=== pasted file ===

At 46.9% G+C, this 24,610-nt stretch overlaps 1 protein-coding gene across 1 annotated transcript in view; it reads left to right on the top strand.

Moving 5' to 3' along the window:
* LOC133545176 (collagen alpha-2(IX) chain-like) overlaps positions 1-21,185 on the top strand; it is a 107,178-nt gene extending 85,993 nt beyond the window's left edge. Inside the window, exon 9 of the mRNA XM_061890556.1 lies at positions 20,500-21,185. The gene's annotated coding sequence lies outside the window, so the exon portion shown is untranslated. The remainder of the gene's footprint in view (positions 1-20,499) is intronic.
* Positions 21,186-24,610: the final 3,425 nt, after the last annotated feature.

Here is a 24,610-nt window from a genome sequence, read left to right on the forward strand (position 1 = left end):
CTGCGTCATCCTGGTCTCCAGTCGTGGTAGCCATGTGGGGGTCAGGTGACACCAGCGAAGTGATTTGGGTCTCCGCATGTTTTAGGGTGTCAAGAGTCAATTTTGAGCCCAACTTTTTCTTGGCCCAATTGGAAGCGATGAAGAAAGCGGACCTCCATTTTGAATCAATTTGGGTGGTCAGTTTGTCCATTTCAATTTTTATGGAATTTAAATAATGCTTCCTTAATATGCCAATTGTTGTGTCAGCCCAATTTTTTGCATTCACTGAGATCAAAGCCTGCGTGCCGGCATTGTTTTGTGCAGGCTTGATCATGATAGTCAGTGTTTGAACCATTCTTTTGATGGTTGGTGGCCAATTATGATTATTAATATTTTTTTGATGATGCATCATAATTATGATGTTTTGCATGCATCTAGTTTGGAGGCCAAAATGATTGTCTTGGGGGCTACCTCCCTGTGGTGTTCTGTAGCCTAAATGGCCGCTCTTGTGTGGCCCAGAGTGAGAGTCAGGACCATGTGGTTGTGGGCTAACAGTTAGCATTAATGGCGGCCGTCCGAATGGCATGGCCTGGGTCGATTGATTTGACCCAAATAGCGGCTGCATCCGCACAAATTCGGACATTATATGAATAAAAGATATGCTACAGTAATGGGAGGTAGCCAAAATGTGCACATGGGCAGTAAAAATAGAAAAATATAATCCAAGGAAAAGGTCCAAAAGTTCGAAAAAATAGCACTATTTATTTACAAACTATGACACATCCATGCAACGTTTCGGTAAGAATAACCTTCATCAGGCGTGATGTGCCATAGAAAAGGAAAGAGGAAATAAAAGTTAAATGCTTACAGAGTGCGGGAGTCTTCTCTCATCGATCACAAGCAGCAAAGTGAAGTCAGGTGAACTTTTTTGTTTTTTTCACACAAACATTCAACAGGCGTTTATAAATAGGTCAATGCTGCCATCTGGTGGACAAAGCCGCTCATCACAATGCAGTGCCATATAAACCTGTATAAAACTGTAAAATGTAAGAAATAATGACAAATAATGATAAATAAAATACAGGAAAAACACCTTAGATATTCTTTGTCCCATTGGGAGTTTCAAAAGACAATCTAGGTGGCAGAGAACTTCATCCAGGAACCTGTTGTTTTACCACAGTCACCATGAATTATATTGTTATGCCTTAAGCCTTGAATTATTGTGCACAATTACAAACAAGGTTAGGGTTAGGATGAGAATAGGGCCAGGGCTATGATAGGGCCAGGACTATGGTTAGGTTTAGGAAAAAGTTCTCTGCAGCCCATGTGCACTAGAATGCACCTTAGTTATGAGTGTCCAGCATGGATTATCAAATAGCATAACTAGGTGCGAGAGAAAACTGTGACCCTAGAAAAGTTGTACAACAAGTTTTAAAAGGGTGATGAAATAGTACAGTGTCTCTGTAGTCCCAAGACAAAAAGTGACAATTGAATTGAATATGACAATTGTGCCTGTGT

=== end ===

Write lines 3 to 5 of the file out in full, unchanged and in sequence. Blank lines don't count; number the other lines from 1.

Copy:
* LOC133545176 (collagen alpha-2(IX) chain-like) overlaps positions 1-21,185 on the top strand; it is a 107,178-nt gene extending 85,993 nt beyond the window's left edge. Inside the window, exon 9 of the mRNA XM_061890556.1 lies at positions 20,500-21,185. The gene's annotated coding sequence lies outside the window, so the exon portion shown is untranslated. The remainder of the gene's footprint in view (positions 1-20,499) is intronic.
* Positions 21,186-24,610: the final 3,425 nt, after the last annotated feature.

Here is a 24,610-nt window from a genome sequence, read left to right on the forward strand (position 1 = left end):